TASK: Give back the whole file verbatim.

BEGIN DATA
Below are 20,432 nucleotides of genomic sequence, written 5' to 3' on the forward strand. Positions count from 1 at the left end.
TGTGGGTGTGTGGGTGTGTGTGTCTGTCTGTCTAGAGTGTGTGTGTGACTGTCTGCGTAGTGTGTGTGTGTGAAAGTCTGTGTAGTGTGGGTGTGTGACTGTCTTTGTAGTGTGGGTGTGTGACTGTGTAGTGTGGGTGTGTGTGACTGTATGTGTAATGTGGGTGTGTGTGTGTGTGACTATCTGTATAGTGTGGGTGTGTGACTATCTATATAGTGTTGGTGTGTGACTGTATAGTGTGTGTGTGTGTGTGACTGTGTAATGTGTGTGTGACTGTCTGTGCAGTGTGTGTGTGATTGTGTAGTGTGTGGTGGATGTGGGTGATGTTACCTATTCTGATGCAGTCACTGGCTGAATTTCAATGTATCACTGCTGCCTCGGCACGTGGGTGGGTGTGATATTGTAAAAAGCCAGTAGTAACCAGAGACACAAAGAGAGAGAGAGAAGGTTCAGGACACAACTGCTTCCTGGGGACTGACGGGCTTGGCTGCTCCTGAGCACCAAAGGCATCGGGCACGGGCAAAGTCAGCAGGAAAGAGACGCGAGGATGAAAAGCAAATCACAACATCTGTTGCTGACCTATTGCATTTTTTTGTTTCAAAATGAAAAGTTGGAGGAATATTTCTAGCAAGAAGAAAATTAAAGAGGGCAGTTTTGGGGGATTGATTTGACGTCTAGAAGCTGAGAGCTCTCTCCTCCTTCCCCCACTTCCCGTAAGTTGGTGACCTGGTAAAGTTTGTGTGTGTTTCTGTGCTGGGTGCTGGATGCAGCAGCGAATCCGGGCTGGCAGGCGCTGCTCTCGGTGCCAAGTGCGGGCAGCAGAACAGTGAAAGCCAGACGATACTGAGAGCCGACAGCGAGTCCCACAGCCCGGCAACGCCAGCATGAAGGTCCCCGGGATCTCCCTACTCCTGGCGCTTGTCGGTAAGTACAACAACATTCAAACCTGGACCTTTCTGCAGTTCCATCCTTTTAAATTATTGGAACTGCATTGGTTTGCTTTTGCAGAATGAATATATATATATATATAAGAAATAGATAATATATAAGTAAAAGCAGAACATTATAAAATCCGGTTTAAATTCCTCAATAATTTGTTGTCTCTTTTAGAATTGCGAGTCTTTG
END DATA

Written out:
Below are 20,432 nucleotides of genomic sequence, written 5' to 3' on the forward strand. Positions count from 1 at the left end.
TGTGGGTGTGTGGGTGTGTGTGTCTGTCTGTCTAGAGTGTGTGTGTGACTGTCTGCGTAGTGTGTGTGTGTGAAAGTCTGTGTAGTGTGGGTGTGTGACTGTCTTTGTAGTGTGGGTGTGTGACTGTGTAGTGTGGGTGTGTGTGACTGTATGTGTAATGTGGGTGTGTGTGTGTGTGACTATCTGTATAGTGTGGGTGTGTGACTATCTATATAGTGTTGGTGTGTGACTGTATAGTGTGTGTGTGTGTGTGACTGTGTAATGTGTGTGTGACTGTCTGTGCAGTGTGTGTGTGATTGTGTAGTGTGTGGTGGATGTGGGTGATGTTACCTATTCTGATGCAGTCACTGGCTGAATTTCAATGTATCACTGCTGCCTCGGCACGTGGGTGGGTGTGATATTGTAAAAAGCCAGTAGTAACCAGAGACACAAAGAGAGAGAGAGAAGGTTCAGGACACAACTGCTTCCTGGGGACTGACGGGCTTGGCTGCTCCTGAGCACCAAAGGCATCGGGCACGGGCAAAGTCAGCAGGAAAGAGACGCGAGGATGAAAAGCAAATCACAACATCTGTTGCTGACCTATTGCATTTTTTTGTTTCAAAATGAAAAGTTGGAGGAATATTTCTAGCAAGAAGAAAATTAAAGAGGGCAGTTTTGGGGGATTGATTTGACGTCTAGAAGCTGAGAGCTCTCTCCTCCTTCCCCCACTTCCCGTAAGTTGGTGACCTGGTAAAGTTTGTGTGTGTTTCTGTGCTGGGTGCTGGATGCAGCAGCGAATCCGGGCTGGCAGGCGCTGCTCTCGGTGCCAAGTGCGGGCAGCAGAACAGTGAAAGCCAGACGATACTGAGAGCCGACAGCGAGTCCCACAGCCCGGCAACGCCAGCATGAAGGTCCCCGGGATCTCCCTACTCCTGGCGCTTGTCGGTAAGTACAACAACATTCAAACCTGGACCTTTCTGCAGTTCCATCCTTTTAAATTATTGGAACTGCATTGGTTTGCTTTTGCAGAATGAATATATATATATATATAAGAAATAGATAATATATAAGTAAAAGCAGAACATTATAAAATCCGGTTTAAATTCCTCAATAATTTGTTGTCTCTTTTAGAATTGCGAGTCTTTG